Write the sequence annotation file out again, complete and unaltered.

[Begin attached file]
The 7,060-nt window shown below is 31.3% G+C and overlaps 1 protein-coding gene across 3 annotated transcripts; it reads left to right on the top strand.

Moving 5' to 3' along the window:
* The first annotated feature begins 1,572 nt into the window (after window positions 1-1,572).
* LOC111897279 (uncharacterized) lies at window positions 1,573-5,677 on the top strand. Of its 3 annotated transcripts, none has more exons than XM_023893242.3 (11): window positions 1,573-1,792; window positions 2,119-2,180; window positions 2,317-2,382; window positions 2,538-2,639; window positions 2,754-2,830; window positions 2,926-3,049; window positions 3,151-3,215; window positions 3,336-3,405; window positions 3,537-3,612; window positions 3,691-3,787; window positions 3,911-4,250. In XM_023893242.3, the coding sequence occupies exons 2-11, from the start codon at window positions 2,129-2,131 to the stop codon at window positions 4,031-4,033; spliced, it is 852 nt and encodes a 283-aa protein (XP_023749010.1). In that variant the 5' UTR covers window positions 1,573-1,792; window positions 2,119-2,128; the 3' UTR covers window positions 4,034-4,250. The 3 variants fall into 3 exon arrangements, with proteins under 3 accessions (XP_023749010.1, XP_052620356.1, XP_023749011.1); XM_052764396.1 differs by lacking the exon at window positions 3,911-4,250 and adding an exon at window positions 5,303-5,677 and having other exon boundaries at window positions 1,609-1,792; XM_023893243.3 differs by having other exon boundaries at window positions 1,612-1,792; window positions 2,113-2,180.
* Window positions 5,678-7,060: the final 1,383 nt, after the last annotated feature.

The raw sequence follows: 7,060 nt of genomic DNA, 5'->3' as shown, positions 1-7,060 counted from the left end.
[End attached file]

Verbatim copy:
The 7,060-nt window shown below is 31.3% G+C and overlaps 1 protein-coding gene across 3 annotated transcripts; it reads left to right on the top strand.

Moving 5' to 3' along the window:
* The first annotated feature begins 1,572 nt into the window (after window positions 1-1,572).
* LOC111897279 (uncharacterized) lies at window positions 1,573-5,677 on the top strand. Of its 3 annotated transcripts, none has more exons than XM_023893242.3 (11): window positions 1,573-1,792; window positions 2,119-2,180; window positions 2,317-2,382; window positions 2,538-2,639; window positions 2,754-2,830; window positions 2,926-3,049; window positions 3,151-3,215; window positions 3,336-3,405; window positions 3,537-3,612; window positions 3,691-3,787; window positions 3,911-4,250. In XM_023893242.3, the coding sequence occupies exons 2-11, from the start codon at window positions 2,129-2,131 to the stop codon at window positions 4,031-4,033; spliced, it is 852 nt and encodes a 283-aa protein (XP_023749010.1). In that variant the 5' UTR covers window positions 1,573-1,792; window positions 2,119-2,128; the 3' UTR covers window positions 4,034-4,250. The 3 variants fall into 3 exon arrangements, with proteins under 3 accessions (XP_023749010.1, XP_052620356.1, XP_023749011.1); XM_052764396.1 differs by lacking the exon at window positions 3,911-4,250 and adding an exon at window positions 5,303-5,677 and having other exon boundaries at window positions 1,609-1,792; XM_023893243.3 differs by having other exon boundaries at window positions 1,612-1,792; window positions 2,113-2,180.
* Window positions 5,678-7,060: the final 1,383 nt, after the last annotated feature.

The raw sequence follows: 7,060 nt of genomic DNA, 5'->3' as shown, positions 1-7,060 counted from the left end.